Congress Wades Into Ocean Debate

By J.R. Pegg

WASHINGTON, DC, April 23, 2004 (ENS) - At two Senate hearings Thursday, federal lawmakers praised the U.S. Commission on Ocean Policy for its work but raised doubts about the political feasibility of implementing its recommendations. Lawmakers appeared skeptical of the plan to create a National Oceans Council and even less certain there will be support for setting aside a dedicated Oceans Trust Fund.

The 514 page report, released Tuesday, lays out some 200 recommendations for how the U.S. government should revamp and strengthen its commitment and framework for managing the oceans.

It offers a "practical blueprint for ocean policy in the 21st century," retired Admiral James Watkins, chair of the commission, told the Senate Commerce and Appropriations Committees. "It lays out a logical sequence of actions that can begin immediately."

"The current management regime is outdated and inconsistent with an ecosystem based management," Watkins said. "There is a lack of coordination, goals and funding at all levels."

U.S. ocean policy is a haphazard mix of federal, state and local authorities and regulations. More than 60 congressional committees and subcommittees oversee some 20 agencies and permanent commissions with ocean related activities, which are governed by more than 140 federal ocean related statutes.

"Everyone agrees the oceans are in trouble and that the management regime we have now is not adequate," Watkins said. reef

The U.S. has more square miles of oceans under its control than it does land. (Photo courtesy Oceana)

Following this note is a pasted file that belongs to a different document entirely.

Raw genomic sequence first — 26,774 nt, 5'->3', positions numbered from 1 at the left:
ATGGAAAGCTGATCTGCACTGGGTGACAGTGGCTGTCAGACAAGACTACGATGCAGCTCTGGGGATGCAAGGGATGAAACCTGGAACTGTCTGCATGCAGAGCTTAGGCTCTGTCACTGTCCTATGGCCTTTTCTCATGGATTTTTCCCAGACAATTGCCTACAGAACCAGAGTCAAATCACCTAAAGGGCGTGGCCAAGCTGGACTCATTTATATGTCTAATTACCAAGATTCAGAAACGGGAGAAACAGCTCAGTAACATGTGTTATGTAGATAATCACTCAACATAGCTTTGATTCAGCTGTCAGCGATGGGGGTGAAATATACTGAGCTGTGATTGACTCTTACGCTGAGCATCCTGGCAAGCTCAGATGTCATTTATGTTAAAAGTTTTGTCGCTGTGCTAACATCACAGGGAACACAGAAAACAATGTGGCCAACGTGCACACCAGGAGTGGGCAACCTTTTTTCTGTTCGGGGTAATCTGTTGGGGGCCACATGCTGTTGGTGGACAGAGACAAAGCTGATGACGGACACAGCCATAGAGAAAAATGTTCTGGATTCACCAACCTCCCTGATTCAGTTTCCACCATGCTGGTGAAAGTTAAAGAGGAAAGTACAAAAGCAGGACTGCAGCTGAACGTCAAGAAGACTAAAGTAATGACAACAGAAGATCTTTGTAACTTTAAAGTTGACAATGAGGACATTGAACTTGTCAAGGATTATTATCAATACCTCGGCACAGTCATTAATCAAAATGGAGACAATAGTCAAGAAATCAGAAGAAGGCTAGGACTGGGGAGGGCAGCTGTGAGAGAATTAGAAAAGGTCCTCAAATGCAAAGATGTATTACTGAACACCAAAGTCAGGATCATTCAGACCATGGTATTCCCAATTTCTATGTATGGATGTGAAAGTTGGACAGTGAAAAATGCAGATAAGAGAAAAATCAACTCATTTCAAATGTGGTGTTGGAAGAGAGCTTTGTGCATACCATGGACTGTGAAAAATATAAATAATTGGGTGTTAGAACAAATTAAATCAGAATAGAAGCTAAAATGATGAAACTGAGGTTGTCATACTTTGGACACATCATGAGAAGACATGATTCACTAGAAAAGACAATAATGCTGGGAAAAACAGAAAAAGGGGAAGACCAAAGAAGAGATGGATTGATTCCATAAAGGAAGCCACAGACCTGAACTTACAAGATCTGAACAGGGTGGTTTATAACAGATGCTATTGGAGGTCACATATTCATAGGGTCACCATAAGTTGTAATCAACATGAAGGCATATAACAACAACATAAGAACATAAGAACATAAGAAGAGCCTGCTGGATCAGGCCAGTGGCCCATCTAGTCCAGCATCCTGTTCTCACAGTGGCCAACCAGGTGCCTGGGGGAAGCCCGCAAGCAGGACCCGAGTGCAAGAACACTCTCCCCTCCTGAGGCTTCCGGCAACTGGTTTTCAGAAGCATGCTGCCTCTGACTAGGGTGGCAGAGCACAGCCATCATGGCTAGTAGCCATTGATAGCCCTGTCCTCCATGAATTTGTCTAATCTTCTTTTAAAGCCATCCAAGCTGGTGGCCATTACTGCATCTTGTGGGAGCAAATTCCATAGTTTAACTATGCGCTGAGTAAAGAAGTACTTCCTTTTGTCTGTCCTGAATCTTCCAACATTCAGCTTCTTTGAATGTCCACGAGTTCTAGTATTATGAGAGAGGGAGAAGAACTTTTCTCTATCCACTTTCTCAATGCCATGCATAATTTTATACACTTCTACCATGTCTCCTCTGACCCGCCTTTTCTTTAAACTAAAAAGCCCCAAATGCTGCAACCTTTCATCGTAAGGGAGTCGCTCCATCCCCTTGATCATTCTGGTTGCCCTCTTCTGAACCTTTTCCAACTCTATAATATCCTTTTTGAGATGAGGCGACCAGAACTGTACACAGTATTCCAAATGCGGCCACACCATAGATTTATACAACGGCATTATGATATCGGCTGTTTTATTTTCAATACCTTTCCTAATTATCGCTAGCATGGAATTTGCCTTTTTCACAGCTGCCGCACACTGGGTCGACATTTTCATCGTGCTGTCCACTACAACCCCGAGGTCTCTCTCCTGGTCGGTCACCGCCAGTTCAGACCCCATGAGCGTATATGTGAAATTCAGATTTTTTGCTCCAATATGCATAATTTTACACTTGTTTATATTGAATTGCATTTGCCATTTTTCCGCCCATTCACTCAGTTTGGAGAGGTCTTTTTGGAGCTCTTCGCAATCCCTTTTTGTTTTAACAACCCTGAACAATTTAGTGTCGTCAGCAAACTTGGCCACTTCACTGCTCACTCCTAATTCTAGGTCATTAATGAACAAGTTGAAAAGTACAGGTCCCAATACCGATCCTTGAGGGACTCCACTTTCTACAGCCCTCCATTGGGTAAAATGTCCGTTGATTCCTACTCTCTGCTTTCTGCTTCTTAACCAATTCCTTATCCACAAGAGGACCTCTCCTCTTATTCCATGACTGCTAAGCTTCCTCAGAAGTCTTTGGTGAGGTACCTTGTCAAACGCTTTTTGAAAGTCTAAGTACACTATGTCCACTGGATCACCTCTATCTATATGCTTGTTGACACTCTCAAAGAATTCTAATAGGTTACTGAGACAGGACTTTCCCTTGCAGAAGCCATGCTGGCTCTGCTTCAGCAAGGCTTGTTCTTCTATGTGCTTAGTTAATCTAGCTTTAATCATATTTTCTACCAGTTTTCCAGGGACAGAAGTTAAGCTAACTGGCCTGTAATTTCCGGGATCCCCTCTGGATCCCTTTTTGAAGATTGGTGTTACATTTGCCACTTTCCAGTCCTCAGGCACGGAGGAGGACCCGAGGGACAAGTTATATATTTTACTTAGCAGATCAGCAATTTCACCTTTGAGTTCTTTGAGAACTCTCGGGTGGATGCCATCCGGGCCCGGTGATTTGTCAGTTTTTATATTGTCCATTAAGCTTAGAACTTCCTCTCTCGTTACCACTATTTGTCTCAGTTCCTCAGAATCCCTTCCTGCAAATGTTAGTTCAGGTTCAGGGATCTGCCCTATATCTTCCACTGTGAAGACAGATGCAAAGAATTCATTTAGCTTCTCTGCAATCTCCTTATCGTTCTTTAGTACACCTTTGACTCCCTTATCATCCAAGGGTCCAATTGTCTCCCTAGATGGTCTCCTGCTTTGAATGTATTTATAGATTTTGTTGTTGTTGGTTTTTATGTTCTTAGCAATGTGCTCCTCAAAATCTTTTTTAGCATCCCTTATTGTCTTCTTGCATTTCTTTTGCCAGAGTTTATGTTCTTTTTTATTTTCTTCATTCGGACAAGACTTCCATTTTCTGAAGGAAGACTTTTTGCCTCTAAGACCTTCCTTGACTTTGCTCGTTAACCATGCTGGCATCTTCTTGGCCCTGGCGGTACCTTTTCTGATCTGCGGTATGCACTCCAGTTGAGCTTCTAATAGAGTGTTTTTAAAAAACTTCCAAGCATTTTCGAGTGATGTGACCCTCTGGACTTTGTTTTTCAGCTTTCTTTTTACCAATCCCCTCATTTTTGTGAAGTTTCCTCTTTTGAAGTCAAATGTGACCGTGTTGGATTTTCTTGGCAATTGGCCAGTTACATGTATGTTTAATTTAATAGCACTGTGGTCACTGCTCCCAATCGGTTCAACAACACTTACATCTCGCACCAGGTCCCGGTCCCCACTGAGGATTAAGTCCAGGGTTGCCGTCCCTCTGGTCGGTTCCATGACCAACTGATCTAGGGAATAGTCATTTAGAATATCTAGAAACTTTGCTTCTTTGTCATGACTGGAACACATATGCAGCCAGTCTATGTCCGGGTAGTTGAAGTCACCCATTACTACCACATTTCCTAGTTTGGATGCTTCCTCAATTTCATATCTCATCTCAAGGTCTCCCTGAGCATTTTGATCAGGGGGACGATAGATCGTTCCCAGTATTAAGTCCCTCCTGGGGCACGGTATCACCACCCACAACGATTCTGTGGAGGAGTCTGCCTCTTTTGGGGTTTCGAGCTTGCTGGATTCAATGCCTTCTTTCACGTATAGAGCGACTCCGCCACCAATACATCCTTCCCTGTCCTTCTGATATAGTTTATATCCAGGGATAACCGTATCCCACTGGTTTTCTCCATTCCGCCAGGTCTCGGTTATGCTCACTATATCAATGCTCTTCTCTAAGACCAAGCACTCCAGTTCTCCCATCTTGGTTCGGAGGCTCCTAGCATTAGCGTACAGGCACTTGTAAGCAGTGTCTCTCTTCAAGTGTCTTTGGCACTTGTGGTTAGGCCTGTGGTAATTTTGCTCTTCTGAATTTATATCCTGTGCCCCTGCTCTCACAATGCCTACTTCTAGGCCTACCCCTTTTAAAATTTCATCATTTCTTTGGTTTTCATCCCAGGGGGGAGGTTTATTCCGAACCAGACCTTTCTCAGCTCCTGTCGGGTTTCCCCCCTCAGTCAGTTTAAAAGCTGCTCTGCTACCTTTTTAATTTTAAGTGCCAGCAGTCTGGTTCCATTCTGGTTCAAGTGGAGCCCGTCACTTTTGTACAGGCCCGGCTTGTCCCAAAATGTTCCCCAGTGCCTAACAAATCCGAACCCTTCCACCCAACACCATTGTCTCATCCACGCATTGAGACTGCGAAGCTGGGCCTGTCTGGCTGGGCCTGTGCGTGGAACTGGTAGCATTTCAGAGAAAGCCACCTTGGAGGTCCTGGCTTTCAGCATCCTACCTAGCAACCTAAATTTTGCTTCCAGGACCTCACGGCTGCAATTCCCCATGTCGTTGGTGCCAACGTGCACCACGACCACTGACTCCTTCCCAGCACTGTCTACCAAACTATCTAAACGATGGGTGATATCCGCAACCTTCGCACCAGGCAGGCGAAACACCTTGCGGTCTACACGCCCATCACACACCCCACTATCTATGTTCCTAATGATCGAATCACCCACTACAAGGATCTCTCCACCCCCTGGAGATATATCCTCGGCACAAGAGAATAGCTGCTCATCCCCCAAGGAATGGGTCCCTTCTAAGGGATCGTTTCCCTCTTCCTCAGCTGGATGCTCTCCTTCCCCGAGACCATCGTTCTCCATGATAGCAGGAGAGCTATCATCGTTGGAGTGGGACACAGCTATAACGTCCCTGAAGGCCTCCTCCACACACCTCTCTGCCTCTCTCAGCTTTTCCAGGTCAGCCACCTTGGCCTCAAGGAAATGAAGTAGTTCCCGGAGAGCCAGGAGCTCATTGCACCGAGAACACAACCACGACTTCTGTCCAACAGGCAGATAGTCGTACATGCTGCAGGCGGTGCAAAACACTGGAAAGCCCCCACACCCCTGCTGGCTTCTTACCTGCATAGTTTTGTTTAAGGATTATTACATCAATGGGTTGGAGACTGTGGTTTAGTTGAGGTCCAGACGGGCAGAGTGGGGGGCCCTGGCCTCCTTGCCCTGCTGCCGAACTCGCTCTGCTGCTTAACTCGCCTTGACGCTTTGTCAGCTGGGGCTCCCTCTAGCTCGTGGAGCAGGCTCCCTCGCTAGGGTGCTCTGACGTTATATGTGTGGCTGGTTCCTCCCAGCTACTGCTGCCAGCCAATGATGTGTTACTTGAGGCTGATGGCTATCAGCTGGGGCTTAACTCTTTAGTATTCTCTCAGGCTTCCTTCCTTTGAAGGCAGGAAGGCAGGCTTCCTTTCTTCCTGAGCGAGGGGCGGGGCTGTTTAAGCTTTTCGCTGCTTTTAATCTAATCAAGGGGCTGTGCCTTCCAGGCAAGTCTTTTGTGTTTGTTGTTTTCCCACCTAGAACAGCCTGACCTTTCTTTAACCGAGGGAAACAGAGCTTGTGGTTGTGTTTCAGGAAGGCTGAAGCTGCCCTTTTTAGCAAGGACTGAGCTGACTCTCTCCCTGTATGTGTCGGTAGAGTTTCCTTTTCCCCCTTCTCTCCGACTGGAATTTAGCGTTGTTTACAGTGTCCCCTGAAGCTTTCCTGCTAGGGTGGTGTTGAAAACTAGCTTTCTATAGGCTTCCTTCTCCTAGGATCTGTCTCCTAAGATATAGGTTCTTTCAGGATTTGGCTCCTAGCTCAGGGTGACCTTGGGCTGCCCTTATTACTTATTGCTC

A key recommendation for improving coordination among federal agencies is the creation of a National Oceans Council within the Executive Office of the President.

This council would be composed of cabinet secretaries of departments and directors of independent agencies with ocean and coastal responsibilities, advised by a nonfederal Presidential Council of Advisors on Ocean Policy, and supported by a small Office of Ocean Policy.

That concept would do little to remedy the situation, several lawmakers said.

"You have a heck of a good report," Senator Ernest Hollings told the commission members. "But if that is not a nonstarter, then I have never seen one."

The South Carolina Democrat said "you will have all the cabinet members in there with their interests ... and they will fuss."

"That oceans policy council to me takes away from what we got right now," said Hollings, who expressed concern the report does not focus enough on the need for the National Oceanic and Atmospheric Administration (NOAA) to serve as the leading federal ocean agency.

Watkins defended the governance changes in the report and stressed that "there should be a leadership position in the White House to bring together all these disparate groups."

"It is not going to work by itself, it works if the President has a commitment to it," Watkins said. "Congress can put pressure on the White House and tell them this is a good idea. We have not upset any of the existing structures."

Without strong coordination in the White House, Watkins said, Congress will never get the "integrated budgets" the commission believes are necessary to ensure steady and focused funding for a revamped oceans policy.

"We are not suggesting this does not include a greatly strengthened NOAA," added Commission member Andrew Rosenberg. "NOAA still has to be the lead for implementation." Watkins

There can be no doubt the oceans are in trouble and the government is ill equipped to deal with the crisis, said retired Admiral James Watkins. (Photo courtesy U.S. Commission on Ocean Policy)
California Democratic Congressman Sam Farr told his Senate colleagues that the House Oceans Caucus is already drafting legislation - know as "BOB or Big Oceans Bill" - to implement many of the organization recommendations outlined in the report.